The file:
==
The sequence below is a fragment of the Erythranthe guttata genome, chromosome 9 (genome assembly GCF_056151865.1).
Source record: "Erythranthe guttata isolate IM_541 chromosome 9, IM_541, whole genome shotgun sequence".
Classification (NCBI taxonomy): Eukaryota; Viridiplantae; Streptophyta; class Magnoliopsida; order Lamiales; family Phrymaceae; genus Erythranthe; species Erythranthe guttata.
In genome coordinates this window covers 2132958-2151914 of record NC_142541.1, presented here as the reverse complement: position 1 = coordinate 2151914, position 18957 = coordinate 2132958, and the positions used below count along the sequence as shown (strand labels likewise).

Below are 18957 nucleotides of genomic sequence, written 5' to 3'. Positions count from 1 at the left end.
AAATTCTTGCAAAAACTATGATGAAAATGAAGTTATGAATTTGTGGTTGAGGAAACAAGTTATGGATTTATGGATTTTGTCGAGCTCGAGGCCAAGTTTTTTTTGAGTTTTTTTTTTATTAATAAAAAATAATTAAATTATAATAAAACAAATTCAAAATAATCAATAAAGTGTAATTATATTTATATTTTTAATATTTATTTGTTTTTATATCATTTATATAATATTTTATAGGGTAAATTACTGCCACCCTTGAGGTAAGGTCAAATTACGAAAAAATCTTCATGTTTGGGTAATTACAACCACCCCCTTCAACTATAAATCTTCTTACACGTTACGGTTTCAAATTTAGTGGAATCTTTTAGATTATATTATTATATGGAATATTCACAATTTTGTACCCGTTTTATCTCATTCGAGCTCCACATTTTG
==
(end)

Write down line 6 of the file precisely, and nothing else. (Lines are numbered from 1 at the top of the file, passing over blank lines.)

AAATTCTTGCAAAAACTATGATGAAAATGAAGTTATGAATTTGTGGTTGAGGAAACAAGTTATGGATTTATGGATTTTGTCGAGCTCGAGGCCAAGTTTTTTTTGAGTTTTTTTTTTATTAATAAAAAATAATTAAATTATAATAAAACAAATTCAAAATAATCAATAAAGTGTAATTATATTTATATTTTTAATATTTATTTGTTTTTATATCATTTATATAATATTTTATAGGGTAAATTACTGCCACCCTTGAGGTAAGGTCAAATTACGAAAAAATCTTCATGTTTGGGTAATTACAACCACCCCCTTCAACTATAAATCTTCTTACACGTTACGGTTTCAAATTTAGTGGAATCTTTTAGATTATATTATTATATGGAATATTCACAATTTTGTACCCGTTTTATCTCATTCGAGCTCCACATTTTG